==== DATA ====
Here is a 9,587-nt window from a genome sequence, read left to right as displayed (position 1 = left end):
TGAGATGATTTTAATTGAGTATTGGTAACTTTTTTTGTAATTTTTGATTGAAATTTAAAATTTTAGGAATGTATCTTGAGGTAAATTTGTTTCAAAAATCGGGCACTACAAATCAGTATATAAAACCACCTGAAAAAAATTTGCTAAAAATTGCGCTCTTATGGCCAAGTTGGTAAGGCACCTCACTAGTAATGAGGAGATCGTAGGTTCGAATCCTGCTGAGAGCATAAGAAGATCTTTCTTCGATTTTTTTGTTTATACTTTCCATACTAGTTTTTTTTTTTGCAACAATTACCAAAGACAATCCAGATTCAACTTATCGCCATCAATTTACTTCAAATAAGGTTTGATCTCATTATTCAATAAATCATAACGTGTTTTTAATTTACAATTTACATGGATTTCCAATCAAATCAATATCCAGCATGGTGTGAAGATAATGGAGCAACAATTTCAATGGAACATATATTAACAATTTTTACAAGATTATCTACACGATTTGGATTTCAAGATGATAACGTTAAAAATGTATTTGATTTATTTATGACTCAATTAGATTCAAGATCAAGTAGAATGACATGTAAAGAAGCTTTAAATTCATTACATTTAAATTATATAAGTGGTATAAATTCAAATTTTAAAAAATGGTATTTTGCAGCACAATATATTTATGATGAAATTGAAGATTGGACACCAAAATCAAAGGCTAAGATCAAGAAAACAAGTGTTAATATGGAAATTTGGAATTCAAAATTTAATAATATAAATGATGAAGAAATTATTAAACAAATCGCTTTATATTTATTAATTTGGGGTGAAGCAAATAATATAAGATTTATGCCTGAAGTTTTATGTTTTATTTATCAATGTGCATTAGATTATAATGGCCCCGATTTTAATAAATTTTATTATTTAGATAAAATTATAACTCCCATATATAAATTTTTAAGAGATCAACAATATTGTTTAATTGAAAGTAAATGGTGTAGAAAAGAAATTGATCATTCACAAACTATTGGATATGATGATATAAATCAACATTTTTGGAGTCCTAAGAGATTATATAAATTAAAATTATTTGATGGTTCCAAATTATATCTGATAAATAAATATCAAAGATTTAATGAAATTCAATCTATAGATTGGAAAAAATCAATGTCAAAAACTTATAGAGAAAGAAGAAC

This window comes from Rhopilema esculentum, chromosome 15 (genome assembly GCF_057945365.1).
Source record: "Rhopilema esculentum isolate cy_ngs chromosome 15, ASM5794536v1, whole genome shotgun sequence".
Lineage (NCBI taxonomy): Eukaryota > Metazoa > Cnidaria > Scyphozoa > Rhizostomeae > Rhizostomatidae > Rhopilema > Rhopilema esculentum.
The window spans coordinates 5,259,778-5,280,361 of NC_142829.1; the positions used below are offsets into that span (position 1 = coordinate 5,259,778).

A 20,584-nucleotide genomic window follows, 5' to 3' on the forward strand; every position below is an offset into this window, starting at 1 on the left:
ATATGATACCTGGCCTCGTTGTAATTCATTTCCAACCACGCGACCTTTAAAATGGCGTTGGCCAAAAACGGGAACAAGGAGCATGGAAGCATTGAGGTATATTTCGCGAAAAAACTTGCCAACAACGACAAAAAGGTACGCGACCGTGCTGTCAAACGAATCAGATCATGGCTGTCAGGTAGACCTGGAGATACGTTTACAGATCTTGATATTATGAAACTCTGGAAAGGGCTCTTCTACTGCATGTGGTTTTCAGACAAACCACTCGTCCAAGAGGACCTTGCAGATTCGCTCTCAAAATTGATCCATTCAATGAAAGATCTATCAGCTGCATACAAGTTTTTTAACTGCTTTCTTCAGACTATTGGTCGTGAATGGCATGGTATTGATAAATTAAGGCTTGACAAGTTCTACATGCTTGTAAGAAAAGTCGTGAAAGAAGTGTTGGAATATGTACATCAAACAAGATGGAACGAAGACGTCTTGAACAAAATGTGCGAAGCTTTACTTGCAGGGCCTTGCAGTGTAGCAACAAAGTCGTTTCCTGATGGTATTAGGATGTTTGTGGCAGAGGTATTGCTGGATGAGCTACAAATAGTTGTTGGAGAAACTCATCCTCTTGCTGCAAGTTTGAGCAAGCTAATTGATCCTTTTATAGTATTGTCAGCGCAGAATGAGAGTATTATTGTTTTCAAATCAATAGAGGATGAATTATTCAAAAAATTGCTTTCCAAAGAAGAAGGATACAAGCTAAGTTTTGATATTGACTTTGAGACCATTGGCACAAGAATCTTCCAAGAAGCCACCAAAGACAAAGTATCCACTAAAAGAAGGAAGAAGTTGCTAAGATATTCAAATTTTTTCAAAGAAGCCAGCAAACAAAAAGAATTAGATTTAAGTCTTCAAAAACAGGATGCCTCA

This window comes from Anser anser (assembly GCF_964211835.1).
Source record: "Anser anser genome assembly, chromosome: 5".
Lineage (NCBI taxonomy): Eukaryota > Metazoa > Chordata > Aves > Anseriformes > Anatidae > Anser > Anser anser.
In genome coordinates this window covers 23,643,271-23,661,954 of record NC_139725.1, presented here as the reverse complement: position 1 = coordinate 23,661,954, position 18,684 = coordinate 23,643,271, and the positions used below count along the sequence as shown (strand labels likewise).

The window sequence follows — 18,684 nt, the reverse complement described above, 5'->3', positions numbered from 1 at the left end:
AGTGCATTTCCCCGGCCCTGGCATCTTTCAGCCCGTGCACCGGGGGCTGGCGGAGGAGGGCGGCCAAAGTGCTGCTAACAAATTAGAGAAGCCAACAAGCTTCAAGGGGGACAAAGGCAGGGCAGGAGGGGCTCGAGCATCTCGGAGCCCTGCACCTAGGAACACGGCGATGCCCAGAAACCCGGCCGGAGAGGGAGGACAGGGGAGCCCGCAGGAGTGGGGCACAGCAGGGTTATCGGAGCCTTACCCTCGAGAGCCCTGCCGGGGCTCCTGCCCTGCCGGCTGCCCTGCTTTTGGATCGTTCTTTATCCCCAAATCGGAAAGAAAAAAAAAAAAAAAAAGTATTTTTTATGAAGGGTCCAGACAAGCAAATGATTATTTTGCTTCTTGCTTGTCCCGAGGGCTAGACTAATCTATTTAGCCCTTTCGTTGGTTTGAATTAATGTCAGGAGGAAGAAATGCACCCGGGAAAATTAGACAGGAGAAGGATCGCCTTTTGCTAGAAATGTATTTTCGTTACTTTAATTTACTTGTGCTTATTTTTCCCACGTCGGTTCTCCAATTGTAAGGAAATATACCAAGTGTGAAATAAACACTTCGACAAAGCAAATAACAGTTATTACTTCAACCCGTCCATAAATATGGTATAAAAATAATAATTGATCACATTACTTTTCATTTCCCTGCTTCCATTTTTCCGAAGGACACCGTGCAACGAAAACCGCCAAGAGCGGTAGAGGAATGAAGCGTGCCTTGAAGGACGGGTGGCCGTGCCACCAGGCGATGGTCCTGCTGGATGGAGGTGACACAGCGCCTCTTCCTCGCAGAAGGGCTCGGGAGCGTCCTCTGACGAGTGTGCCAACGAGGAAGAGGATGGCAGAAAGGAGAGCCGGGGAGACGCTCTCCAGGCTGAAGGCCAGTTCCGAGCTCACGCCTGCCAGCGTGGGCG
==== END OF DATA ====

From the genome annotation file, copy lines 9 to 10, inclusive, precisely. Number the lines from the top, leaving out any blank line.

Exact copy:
This window comes from Anser anser (assembly GCF_964211835.1).
Source record: "Anser anser genome assembly, chromosome: 5".